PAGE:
A Marathon for the Ages—Complete With Goosebumps and Chills

By David Wright
Thank you Pheidippides: you have given the world a celebration for the people! © www.photorun.net
Thank you Pheidippides: you have given the world a celebration for the people! © www.photorun.net

After most marathons the story is oftentimes the results, but the 2010 Athens Classic Marathon was no ordinary event.

True, surprise winner 26-year-old Raymond Bett led a Kenyan sweep on October 31 with a 2:12:40 hours; and Rasa Drazdaukaite, 29, of Lithuania won the women’s race in 2:31:06.

But there was more. Much more. To the magic of this marathon was added 2,500 years of history—and behind the elite athletes came a host of runners from around the globe who were suddenly beset by a unique marathon malady: goosebumps and chills, most likely brought on by following the fabled route of Pheidippides’ legendary run from Marathon to Athens in 490 B.C. Two-thousand-five-hundred years later, for many veteran marathoners it proved to be an experience like no other.

Like Nick Simonelli, a 59-year-old research consultant from Brewster, New York, who had decided that his eighth marathon was probably going to be his last—so it should be something special. “I’d dreamed of running the original course since the Athens Olympics—and it was hard to resist the chance to be caught up in 2,500 years of history,” he told Take The Magic Step. Simonelli, whose trip to Greece along with several hundred other U.S. marathoners was organized by Marathon Tours of Boston, wasn’t disappointed. “Athens was different,” he said. “There was a tremendous buzz in the air. To start on the ancient Marathon battlefield and finish in the great marble Panathenaiko stadium built for the first modern Olympics in 1896 … well, as I came into the stadium I still had goosebumps.” Considering the grueling hills between miles 10 and 20, Simonelli was happy to cross the line in 4:57:56, surrounded by fellow runners who readily admitted that the pervasive sense of history had given them chills.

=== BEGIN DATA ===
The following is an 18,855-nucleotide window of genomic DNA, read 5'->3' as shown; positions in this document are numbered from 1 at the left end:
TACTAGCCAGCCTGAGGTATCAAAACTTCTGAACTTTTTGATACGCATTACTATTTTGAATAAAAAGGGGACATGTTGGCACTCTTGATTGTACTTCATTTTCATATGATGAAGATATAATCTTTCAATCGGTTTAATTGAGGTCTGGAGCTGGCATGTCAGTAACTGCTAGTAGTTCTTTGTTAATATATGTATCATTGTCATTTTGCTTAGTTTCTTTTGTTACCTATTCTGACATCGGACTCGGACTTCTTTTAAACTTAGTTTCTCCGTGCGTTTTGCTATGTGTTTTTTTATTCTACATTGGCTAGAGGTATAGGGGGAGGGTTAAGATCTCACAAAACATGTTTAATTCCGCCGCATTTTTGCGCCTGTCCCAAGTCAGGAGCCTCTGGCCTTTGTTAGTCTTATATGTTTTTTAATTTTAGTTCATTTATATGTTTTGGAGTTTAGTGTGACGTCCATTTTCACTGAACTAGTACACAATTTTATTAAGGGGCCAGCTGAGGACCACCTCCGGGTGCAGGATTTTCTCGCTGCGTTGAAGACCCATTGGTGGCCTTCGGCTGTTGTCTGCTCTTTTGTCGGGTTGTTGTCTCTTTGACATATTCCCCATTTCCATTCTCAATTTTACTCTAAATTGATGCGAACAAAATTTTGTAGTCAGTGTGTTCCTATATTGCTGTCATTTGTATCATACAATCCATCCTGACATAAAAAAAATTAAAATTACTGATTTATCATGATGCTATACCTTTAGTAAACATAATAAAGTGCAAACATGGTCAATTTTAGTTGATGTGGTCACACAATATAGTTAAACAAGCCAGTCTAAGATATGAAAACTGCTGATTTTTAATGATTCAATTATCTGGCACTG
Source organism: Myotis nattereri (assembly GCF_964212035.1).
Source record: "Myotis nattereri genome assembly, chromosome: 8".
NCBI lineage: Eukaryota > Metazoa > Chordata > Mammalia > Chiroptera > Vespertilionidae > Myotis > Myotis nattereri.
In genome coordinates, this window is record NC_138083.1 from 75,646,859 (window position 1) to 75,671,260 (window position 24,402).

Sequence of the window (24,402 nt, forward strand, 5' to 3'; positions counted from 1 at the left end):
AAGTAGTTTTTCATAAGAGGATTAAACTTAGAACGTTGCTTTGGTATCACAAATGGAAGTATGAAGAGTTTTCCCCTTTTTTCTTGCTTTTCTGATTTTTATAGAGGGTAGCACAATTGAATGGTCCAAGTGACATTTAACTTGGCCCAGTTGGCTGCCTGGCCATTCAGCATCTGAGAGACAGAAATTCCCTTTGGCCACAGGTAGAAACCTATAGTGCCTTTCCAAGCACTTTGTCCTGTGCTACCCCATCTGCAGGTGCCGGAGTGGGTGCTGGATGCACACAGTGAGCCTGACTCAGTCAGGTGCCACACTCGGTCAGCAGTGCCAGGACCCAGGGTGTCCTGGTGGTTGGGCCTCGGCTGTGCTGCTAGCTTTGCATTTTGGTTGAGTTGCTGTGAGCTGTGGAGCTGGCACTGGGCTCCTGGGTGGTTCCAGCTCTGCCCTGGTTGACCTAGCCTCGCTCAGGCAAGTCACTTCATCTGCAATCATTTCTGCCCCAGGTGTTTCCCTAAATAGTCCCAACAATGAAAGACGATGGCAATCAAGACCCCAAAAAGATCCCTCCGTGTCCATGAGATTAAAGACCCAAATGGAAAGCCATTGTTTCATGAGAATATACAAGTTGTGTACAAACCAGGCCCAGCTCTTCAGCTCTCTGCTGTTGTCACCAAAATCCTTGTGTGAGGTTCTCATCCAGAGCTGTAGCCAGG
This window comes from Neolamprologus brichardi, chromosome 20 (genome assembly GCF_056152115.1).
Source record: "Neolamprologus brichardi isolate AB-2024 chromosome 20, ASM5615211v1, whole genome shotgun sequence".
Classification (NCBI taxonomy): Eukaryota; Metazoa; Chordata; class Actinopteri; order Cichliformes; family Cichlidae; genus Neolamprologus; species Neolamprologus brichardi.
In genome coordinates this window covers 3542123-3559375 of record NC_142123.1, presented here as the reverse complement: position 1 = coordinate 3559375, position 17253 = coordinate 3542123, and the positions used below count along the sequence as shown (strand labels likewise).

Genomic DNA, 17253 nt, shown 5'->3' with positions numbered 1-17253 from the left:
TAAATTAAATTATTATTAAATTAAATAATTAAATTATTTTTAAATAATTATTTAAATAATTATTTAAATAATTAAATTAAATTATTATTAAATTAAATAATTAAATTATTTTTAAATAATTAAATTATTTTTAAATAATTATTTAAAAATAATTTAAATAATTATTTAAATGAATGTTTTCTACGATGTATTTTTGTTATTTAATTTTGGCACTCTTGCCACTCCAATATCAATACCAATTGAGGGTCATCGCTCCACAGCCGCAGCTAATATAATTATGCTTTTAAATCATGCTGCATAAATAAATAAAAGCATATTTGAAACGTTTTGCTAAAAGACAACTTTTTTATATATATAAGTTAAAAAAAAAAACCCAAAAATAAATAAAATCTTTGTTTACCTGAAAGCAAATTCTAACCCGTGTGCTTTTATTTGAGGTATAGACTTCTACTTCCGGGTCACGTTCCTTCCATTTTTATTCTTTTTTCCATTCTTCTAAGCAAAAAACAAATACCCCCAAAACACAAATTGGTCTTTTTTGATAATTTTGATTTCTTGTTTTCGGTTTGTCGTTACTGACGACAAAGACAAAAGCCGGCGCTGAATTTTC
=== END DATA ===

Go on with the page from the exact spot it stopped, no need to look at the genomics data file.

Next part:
The legendary atmosphere was reflected in the medal ceremony ... © www.photorun.net
The legendary atmosphere was reflected in the medal ceremony … © www.photorun.net

The excitement of the historic occasion had gripped Athens for weeks. Entries for the marathon that would keep Pheidippides’ legend alive were closed at 12,500 months ago, and runners from all over the world filled the Greek capital’s hotels, boosting the struggling economy by $34 million. Another 8,000—including Greek Prime Minister George Papandreou—took part in 5K and 10K races, illustrating once more that the lure of running isn’t confined to the marathon. (Papandreou, 58, finished 1991st out of 3,252 in the 10K).

Warm weather, with temperatures around 70 degrees throughout, and a hilly course kept times down. The men’s leading group, including Raymond Bett, passed the half-marathon mark in 65:49 minutes and at that time the course record held by Stefano Baldini—the Italian Olympic champion in 2004 in 2:10:55 hours—still seemed reachable. In the warm sun, however, the pace slowed.

A duel developed between Raymond Bett and the pre-race favorite Jonathan Kipkorir of Kenya. Five kilometers before the finish Raymond surged away from his opponent and improved the event record by two seconds with a respectable 2:12:40. It was his first victory in a marathon. Afterwards the elated winner vowed to return next year and break Baldini’s record. “I didn’t expect to be able to win here. It was very hot and therefore a tough race with a lot of competition,” Raymond said. Jonathan Kipkori came in second (2:14:05), while countryman Edwin Kimutai placed third (2:15:21).

Women’s winner Rasa Drazdaukaite had an almost three minute lead over Olga Glok of Russia (2:33:05) and Svitlana Stanko of Ukraine (2:38:59). “During the first ten kilometers I got very warm, but then someone gave me a cap and it got better,” said Rasa. “Initially, I had wanted to run the marathon in Frankfurt today, but now I am happy I started here—it is a historically significant race.”

And Premier Papandreou captured the prevailing feeling shared by more than 20,000 runners when he declared, “Today is a celebration for all humanity.”